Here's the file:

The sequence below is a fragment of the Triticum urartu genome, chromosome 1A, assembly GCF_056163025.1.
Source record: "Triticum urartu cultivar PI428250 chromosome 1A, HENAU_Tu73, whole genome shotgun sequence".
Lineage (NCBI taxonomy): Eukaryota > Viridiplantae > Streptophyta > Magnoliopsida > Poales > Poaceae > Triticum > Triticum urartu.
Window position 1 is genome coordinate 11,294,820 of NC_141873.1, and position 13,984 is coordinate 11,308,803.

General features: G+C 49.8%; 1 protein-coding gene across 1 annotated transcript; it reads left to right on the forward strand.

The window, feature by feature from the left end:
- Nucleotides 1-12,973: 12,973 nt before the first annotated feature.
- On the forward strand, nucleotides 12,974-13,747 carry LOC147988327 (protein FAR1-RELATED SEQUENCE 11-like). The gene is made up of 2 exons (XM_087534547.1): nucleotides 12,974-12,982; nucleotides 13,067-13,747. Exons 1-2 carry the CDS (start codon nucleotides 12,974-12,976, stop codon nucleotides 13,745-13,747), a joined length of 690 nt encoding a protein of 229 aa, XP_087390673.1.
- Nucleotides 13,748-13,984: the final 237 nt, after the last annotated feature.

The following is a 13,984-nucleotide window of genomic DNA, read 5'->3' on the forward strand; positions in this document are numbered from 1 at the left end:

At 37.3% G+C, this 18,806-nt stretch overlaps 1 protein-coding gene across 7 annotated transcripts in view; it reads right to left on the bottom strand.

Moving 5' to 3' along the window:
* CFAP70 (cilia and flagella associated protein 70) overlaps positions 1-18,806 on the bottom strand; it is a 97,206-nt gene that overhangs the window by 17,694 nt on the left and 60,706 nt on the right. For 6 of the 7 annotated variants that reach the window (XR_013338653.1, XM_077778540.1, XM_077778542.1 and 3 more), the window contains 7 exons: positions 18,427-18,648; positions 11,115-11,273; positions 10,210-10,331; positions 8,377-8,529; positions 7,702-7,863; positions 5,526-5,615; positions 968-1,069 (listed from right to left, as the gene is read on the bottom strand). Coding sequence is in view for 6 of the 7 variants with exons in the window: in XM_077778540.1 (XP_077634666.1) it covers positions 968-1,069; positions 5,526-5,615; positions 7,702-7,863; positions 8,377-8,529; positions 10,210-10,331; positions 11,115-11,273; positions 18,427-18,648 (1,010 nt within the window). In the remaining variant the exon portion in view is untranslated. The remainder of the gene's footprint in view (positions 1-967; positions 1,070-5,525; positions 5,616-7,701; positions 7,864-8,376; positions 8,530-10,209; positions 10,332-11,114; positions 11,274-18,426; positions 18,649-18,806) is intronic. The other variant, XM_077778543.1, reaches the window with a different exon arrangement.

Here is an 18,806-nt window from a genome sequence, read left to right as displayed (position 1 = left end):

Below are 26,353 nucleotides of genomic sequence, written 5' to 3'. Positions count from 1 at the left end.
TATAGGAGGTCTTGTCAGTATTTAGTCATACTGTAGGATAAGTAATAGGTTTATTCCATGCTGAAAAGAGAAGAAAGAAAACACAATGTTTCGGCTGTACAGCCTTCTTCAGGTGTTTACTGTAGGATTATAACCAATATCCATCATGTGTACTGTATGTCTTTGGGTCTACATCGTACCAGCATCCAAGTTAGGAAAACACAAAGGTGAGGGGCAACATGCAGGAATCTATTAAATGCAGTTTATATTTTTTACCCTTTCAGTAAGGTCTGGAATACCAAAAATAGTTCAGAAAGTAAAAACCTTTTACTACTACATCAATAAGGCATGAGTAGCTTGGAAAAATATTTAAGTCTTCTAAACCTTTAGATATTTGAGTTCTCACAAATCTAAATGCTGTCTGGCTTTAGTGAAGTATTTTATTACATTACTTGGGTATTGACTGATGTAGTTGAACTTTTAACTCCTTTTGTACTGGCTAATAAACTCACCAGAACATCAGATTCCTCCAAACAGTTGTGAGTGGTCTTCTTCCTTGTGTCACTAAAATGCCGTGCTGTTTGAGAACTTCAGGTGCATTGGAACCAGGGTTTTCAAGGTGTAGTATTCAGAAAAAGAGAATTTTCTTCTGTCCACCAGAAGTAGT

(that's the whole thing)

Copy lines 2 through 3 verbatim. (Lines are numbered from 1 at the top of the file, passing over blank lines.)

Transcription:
Source record: "Triticum urartu cultivar PI428250 chromosome 1A, HENAU_Tu73, whole genome shotgun sequence".
Lineage (NCBI taxonomy): Eukaryota > Viridiplantae > Streptophyta > Magnoliopsida > Poales > Poaceae > Triticum > Triticum urartu.